That's why Mums don't go to Iceland.

We weren’t daft. We knew Iceland would be pricey. We’d been before on a long weekend with friends just after the country went through it’s financial crisis. It was cheaper then and by cheaper I mean London prices for eating and drinking out.

This time we were in our campervan and we’d caught the ferry from Denmark to Seydisfjordour. The ferry was, is our most expensive outlay of our year-long trip, without a doubt. That’s fine though. 4 days on a boat is always going to be pricey, right?

Before setting sail we’d done our research (I say ‘we’, Dale was charged with that whilst I was driving us to Denmark). The camping card we’d purchase on board would discount our stays on selected sites around the country. The campsites were everywhere we wanted to go, so that was a no-brainer. And whilst at the pricier end of purchases at £129, divided by the 16 nights we’d be there worked out at just over £8 per night. That’s pretty decent when an average night at a campsite on mainland Europe can cost anywhere between £15-£25 per night. We’d nail this living-frugally-in-Iceland thing at this rate. It’s not going to be THAT expensive for everything else, is it?

With our budget supermarket ‘Bonus’ identified from our (Dale’s) research we were onto another win when the free Iceland Guide book we picked up on the boat had a map of all the stores. It must be a sign.

Off the boat we drove at 9am and straight to the nearest Bonus supermarket… which didn’t open until 11am. Eh? Hang on. Is it a Sunday? Nope, it’s a Tuesday. Well, maybe they just have a very relaxed approach to working hours here in Iceland, we thought. That’s cool. Maybe it takes them a while to add all the discount price labels, we joked. No worries. We busied ourselves round the corner at the tourist information centre looking at brochures of natural thermal hot pools, reading how you should log your movements on a special app whilst hiking in case you die, browsing the Icelandic woollen gloves and picking up leaflets on how you need to be careful when driving on gravel roads as you might die. You know, cheery stuff like that.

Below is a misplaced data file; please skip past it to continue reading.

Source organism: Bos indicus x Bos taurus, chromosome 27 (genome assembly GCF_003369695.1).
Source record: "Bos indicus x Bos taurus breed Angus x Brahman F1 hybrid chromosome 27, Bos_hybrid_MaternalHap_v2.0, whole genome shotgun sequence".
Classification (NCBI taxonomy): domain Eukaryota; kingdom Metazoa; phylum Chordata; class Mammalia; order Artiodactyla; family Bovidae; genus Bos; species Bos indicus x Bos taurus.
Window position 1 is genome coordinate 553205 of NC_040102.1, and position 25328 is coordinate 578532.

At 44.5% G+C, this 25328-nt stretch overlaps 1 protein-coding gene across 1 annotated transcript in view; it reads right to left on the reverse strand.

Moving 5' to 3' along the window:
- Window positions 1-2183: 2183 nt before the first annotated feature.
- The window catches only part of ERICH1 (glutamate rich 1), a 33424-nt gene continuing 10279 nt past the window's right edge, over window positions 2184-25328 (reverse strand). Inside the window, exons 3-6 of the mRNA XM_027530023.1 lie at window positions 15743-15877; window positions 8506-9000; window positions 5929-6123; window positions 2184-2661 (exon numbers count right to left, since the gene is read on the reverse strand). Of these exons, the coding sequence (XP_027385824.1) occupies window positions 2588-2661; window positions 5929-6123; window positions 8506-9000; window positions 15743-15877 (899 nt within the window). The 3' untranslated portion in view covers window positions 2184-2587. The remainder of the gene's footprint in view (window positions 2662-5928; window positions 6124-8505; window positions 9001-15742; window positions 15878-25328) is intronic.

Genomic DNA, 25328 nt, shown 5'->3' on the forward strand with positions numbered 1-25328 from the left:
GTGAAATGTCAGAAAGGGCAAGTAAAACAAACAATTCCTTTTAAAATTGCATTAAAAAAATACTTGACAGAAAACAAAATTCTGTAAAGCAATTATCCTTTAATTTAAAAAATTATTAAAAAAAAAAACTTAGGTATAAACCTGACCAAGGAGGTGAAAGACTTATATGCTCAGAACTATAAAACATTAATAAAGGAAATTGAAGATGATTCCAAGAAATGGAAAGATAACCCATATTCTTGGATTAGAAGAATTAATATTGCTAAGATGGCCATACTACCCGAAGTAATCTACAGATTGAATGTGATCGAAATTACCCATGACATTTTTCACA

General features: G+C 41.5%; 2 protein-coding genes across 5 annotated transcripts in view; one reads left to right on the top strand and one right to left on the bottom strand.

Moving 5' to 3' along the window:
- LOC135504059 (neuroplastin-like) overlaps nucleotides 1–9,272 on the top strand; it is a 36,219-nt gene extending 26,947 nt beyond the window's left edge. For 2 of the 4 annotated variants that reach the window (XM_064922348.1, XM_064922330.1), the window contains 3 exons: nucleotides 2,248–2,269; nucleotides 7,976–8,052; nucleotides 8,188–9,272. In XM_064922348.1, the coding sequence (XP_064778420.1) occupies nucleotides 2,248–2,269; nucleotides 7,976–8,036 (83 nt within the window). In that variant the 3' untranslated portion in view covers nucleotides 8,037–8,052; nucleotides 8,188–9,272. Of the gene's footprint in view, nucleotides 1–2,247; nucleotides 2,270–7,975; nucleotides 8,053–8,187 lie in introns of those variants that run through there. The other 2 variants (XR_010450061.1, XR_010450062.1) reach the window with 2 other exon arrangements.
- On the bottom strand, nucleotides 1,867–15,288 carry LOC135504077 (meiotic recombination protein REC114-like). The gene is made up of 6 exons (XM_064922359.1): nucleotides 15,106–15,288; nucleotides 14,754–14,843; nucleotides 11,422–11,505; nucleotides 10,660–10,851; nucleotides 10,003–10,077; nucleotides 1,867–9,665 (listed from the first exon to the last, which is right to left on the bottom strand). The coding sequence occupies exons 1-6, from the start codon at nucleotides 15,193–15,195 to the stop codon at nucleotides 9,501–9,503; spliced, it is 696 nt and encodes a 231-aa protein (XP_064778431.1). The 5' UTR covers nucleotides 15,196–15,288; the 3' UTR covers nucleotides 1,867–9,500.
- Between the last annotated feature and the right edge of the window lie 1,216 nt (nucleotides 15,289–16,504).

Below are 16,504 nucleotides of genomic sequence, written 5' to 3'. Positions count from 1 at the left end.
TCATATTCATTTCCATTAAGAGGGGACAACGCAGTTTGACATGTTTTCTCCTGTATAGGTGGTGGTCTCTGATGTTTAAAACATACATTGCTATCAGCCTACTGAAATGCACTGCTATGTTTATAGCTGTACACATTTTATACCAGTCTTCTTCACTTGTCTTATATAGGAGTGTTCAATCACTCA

In case you were wondering (©Bonus, obviously). It even looks nasty on this page. Soz Bonus. 

In case you were wondering (©Bonus, obviously). It even looks nasty on this page. Soz Bonus. 

Bread has become a staple part of our daily routine. In places like France, Spain and Portugal it’s a trip to the local supermarket to pick up a fresh baguette (some country’s are fresher than others, granted). We were under no illusions that we would be doing that in Iceland. No, this was going to be a sliced loaf situation. Cheap, cheerful and able to keep us in lunchtime sandwiches in the days when we’d be deep in the Icelandic wilderness. We picked up what looked like ‘Mighty White’. Remember that bread your mum used to put in your school lunch box? It was either that or ‘Champion’. They tried to make it look better by putting some grains in it so it’s less anaemic-looking. Of course Bonus don’t do normal sized loaves. They do loaf-and-half size. It’s going to last us longer though, right? So that goes straight in the basket. 

Off to ham and cheese, our sandwich filling of choice for the trip. Quick and simple to make. Oh and by the way, dinners for the trip are mostly sorted as we’ve packed tinned foods from the UK in a bid to further keep that budget under control. Cheese; we love a good cheese with crackers but for sandwiches we’re fine at keeping it basic. Especially now. Let’s go for the cheapest big block of what looks like Gouda or Edam. There wasn’t a massive choice but still. Better check the price to see which is better value.